01 Feb 2010 Pre-2014 Releases

· British Horseracing stages Race Experience Day for students as partnership with The Prince’s Trust develops in Ireland

· Down Royal Racecourse brings communities together with an exclusive behind-the-scenes day at the races for Lisburn students

A group of students from Lisnagarvey High School and a group from St Patrick’s College in Lisburn will attend Down Royal racecourse on Wednesday 3rd February, 2010 as the result of a partnership implemented between The Prince’s Trust and the British Horseracing Authority (BHA). The aim of the day is to give the students an overview of the racing industry, including the range of employment opportunities that exist within the sport, and also provide the students with a well deserved treat for successful completion within a Prince’s Trust xl club.

This unique opportunity to gain an insight into how a day at the races works will commence with an introduction by Racecourse Manager Mike Todd and will be followed by a number of sessions with the people who work behind-the-scenes. The students will walk the track with the Clerk of the Course, visit the stable yard with a Veterinary Officer, accompany the Starter to his position and will get to meet Racing Official Lorcan Wyer, a former top Jockey who rode Barton to victory at the Cheltenham Festival.

With 47,000 young people not in employment, education or training in Northern Ireland, youth charity The Prince’s Trust helps disadvantaged young people to overcome the barriers to achieving this and to gain the confidence, skills and motivation needed to find future employment and training opportunities. British Horseracing became involved with the charity through Sport United, a Prince’s Trust initiative which links the Governing Bodies of UK Sport and other Sporting Organisations in order to encourage and enable disadvantaged youngsters to become more physically, economically and socially active.

The partnership between the BHA and The Prince’s Trust launched in November 2009, aiming to reward students who had successfully participated in The Prince’s Trust xl clubs, which are run in schools nationwide for pupils in Years 10 and 11 who are at risk of truanting and underachievement. xl Club members have visited York, Fontwell Park Newmarket and now Down Royal Racecourse.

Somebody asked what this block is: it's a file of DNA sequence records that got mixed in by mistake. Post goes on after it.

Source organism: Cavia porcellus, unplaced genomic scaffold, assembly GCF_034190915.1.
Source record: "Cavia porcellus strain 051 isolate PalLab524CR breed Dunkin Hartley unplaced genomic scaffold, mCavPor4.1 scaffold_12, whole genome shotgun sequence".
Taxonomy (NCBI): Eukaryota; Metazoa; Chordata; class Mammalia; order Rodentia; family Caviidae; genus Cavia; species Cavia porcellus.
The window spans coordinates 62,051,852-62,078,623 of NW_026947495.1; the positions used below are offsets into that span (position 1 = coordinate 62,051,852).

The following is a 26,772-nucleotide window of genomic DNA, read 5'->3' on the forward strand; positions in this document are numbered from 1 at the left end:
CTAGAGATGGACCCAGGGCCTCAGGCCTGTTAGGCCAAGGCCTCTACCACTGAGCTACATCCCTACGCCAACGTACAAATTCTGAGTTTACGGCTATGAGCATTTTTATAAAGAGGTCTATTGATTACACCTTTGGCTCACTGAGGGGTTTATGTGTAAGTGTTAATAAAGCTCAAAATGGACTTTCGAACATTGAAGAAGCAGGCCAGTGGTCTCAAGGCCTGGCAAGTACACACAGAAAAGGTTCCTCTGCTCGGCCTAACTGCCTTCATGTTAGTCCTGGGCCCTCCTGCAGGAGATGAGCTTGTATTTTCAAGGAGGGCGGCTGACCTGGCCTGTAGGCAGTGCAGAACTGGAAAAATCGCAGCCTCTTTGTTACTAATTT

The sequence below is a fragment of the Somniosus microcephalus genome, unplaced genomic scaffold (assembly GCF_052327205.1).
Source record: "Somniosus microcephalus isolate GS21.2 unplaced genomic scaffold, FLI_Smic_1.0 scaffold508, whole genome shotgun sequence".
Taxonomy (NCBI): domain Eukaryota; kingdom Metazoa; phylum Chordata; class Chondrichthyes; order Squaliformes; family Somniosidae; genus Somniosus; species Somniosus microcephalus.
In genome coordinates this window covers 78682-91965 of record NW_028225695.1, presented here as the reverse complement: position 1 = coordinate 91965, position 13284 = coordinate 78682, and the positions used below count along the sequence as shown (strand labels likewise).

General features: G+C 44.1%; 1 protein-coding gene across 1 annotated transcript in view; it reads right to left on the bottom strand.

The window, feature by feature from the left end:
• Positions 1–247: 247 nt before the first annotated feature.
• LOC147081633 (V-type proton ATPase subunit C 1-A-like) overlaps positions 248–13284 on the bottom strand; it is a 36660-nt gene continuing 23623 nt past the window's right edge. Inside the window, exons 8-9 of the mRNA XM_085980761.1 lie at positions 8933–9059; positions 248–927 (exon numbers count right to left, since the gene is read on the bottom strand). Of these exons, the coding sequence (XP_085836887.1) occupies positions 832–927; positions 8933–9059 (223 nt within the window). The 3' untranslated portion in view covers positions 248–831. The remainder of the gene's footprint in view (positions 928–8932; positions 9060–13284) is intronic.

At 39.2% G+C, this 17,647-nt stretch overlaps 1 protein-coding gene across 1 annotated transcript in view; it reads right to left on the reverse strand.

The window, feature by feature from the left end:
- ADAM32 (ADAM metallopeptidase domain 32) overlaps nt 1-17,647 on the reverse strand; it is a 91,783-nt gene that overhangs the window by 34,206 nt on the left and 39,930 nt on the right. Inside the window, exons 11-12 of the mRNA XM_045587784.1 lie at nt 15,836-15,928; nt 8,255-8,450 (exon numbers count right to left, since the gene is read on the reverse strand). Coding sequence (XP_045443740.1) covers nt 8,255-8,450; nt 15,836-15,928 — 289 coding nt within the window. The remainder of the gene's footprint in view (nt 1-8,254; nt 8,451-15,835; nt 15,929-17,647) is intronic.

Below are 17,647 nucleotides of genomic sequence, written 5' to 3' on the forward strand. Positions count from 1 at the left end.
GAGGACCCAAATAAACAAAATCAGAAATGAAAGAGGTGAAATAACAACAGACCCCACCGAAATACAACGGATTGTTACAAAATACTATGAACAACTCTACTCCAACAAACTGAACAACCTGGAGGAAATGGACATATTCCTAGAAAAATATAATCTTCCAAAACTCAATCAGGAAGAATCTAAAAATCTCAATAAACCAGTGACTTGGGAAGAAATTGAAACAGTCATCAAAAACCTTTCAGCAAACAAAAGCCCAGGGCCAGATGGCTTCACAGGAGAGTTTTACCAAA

Nic Coward, Chief Executive of the British Horseracing Authority said: “Racing directly employs over 20,000 people, with another 70,000 working in related sectors, so it has a big impact on communities up and down the country – no other sport employs so many people across such a wide range of jobs and locations. We, as a sport, want to use this network to help young people and we are grateful to the racecourses and industry employees who have been more than happy to offer their resources to such a worthy cause.”

Nick Smith, Head of Sport Development at The Prince’s Trust, commented: “We are delighted that racing has become a partner of Sport United and The Prince’s Trust. We have seen first-hand how sport can change young lives, helping to develop key workplace skills such as confidence, motivation, teamwork and discipline. Through our partners such as the British Horseracing Authority, we can continue to help thousands of young people through sport.”

Michael Todd, General Manager of Down Royal Racecourse stated: “We are delighted to welcome The Prince’s Trust and students from Lisnagarvey High School and St. Patrick’s College to Down Royal Racecourse and to show them the work that goes into making a day at the races possible. We hope that they will take away a greater knowledge of the industry and a few ideas about the opportunities that may exist for them within the sport.”

For further information about The Prince’s Trust, please contact:
Kate Evans
T: 020 7543 1234
E: [email protected]

Notes to Editors:

1. More information about community work at the British Horseracing Authority can be found at:

2. More information on The Prince’s Trust can be found at:

3. The Prince’s Trust was founded by HRH The Prince of Wales in 1976. From a family with a long and famous interest in horseracing, the Prince was an amateur rider himself on the racecourse and maintains an interest in the sport, owning (with wife The Duchess of Cornwall) Royal Superlative, a three year old filly trained by Ralph Beckett. The filly has raced once in 2009, on the 25th May, appropriately enough at Chepstow Racecourse in Wales